How many of us can relate to one of these scenarios?
Anne is having a really stressful day at work. There is so much to get accomplished and not enough time. It’s all on her shoulders to complete these tasks. Her boss is counting on her. She’s just stressed to the max. Anne reaches for that food that she knows is going to make her feel better. Something about chocolate just helps her feel calmer, so she can keep going. And it does... for a few minutes. Then the stress comes back and now she feels like a failure because she “blew it.”
Jill finished dinner, cleaned up the kitchen, and feels satisfied after a good day. She’s relaxing on the couch with the hubs, watching TV. The next thing she knows, there’s a bowl of ice cream in her lap. Inside, she’s asking herself why she’s doing it. She’s shaming yourself. But she’s still snacking.
Laura enjoyed a nice meal out with girlfriends. It was delicious, and she’s really full, but her best friend suggests you all order dessert. She knows she doesn’t need it, and doesn’t really even have room for it, but she orders it anyway. She can’t let her bestie eat dessert alone, right? That would be rude. So they share the dessert, and Laura feels bloated and sick the rest of the night and beats herself up for being “weak” and lacking discipline.
Maggie got in a really good workout and is feeling good about herself. It’s Friday night, which is pizza night at her house. She had plans for a huge salad because she knows she’s going out tomorrow night. When she gets home, she’s starving and pizza sounds so good! She tells herself, “I worked out really hard today. I earned it!” But then one slice becomes three, and she’s so mad at herself all weekend for not sticking with her plan.
Susan eats really healthily all day. Lots of fruits and veggies for breakfast and lunch. She is feeling good about her body, and her friends are always impressed with how well she takes care of herself. But when she gets home at night, she eats all the junk food. She feels like she undid all the good work she put in during the day, and she feels like a fraud.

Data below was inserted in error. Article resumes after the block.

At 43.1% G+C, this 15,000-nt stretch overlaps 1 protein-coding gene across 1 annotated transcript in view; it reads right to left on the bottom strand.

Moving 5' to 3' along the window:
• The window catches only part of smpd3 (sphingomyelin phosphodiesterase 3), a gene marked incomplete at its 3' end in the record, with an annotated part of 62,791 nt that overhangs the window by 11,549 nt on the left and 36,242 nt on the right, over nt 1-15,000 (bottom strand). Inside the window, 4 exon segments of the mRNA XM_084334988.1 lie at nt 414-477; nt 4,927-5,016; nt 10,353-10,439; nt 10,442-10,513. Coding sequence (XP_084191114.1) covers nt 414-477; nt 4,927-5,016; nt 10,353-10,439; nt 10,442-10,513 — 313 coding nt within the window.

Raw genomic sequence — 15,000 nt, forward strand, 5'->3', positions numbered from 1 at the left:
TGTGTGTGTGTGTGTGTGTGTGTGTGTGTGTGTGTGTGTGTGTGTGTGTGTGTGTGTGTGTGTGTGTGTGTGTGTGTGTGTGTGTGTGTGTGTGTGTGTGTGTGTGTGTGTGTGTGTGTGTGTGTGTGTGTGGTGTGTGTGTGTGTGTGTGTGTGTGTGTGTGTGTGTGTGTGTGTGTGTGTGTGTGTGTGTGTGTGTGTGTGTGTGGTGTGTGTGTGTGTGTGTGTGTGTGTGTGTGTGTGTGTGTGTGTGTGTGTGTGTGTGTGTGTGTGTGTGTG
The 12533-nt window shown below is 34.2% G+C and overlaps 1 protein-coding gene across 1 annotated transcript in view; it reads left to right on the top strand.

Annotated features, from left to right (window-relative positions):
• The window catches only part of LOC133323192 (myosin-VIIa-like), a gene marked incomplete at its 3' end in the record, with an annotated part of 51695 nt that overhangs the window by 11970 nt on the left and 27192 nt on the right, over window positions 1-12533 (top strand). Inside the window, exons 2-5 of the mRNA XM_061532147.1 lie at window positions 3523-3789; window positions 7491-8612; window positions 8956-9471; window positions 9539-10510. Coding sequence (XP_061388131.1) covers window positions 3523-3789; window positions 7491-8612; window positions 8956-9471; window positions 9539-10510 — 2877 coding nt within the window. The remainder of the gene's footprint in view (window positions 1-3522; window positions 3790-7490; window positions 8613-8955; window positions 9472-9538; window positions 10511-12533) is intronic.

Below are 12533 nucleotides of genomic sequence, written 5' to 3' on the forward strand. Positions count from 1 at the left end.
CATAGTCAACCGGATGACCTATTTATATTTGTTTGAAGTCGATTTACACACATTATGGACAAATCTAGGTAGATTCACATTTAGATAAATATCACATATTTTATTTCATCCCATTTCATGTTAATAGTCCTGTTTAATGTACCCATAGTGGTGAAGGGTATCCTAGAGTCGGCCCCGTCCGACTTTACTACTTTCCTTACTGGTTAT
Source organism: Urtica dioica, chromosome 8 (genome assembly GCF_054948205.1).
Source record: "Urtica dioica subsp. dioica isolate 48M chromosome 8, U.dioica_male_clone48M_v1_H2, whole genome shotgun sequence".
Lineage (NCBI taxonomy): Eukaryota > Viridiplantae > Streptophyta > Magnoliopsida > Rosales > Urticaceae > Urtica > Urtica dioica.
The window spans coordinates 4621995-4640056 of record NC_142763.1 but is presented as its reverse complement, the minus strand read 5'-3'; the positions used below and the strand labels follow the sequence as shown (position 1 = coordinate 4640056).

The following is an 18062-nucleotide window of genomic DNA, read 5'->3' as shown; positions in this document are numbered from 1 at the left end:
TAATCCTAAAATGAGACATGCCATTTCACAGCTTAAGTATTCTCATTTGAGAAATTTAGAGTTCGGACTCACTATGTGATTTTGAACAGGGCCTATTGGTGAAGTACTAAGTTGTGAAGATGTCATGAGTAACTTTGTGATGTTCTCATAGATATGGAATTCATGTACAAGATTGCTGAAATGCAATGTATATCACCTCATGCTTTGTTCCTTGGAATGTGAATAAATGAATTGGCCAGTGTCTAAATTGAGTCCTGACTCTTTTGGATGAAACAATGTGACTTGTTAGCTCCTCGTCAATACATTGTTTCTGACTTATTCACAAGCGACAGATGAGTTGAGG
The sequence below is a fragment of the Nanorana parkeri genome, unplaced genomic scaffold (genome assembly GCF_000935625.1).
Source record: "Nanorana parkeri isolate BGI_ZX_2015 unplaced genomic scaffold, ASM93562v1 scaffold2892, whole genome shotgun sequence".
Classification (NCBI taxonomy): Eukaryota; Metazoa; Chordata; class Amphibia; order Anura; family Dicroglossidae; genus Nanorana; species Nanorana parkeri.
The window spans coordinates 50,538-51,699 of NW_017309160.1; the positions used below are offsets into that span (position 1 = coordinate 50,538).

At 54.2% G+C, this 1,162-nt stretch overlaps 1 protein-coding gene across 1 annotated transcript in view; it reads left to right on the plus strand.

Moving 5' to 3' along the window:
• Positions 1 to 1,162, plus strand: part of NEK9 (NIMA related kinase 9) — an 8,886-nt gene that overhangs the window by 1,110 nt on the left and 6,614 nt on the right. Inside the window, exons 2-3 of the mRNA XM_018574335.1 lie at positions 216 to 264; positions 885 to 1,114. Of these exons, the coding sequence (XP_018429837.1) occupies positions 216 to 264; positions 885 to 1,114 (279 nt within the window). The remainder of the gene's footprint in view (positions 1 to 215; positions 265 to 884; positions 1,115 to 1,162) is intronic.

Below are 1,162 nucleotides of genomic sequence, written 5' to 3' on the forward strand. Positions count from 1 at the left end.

Our brains are complex organs. We have the best of intentions, and then we act in contrary to what we want sometimes. It can be so frustrating! We all do it in some ways. It’s not because we’re weak or undisciplined. It’s not because we don’t think we deserve good in our lives. When our actions don’t match our goals, it’s because the part of us engaging in the negative behavior wants to have a say too. The behavior is only a symptom of something. We’re made up of all these different parts and each of those parts has a positive intention. You may be saying to yourself, “how can stress eating have a positive intention?” I’m so glad you asked.
Take Susan, for instance. The part of Susan that monitors her long term health is in conflict with the part of her that craves junk food. Eating the junk food is just an action initiated by that other part of her. What exactly is that part of her that craves junk food, and what is its intention? Only she knows. Or maybe she doesn’t. It’s getting to the root of that part of her and allowing that part to communicate with the part that looks out for her health that’s the challenge. When we allow these conflicting parts to acknowledge one another, they can begin moving in the same direction, and then we can begin to change our behavior.
So the next time you find yourself acting in a way that isn’t congruent with your goals, take a moment to stop and see if you can identify where that part is coming from. It’s not easy, and it’s not always clear and straightforward. It’s about self-awareness, and raising our self-awareness is always a good thing.
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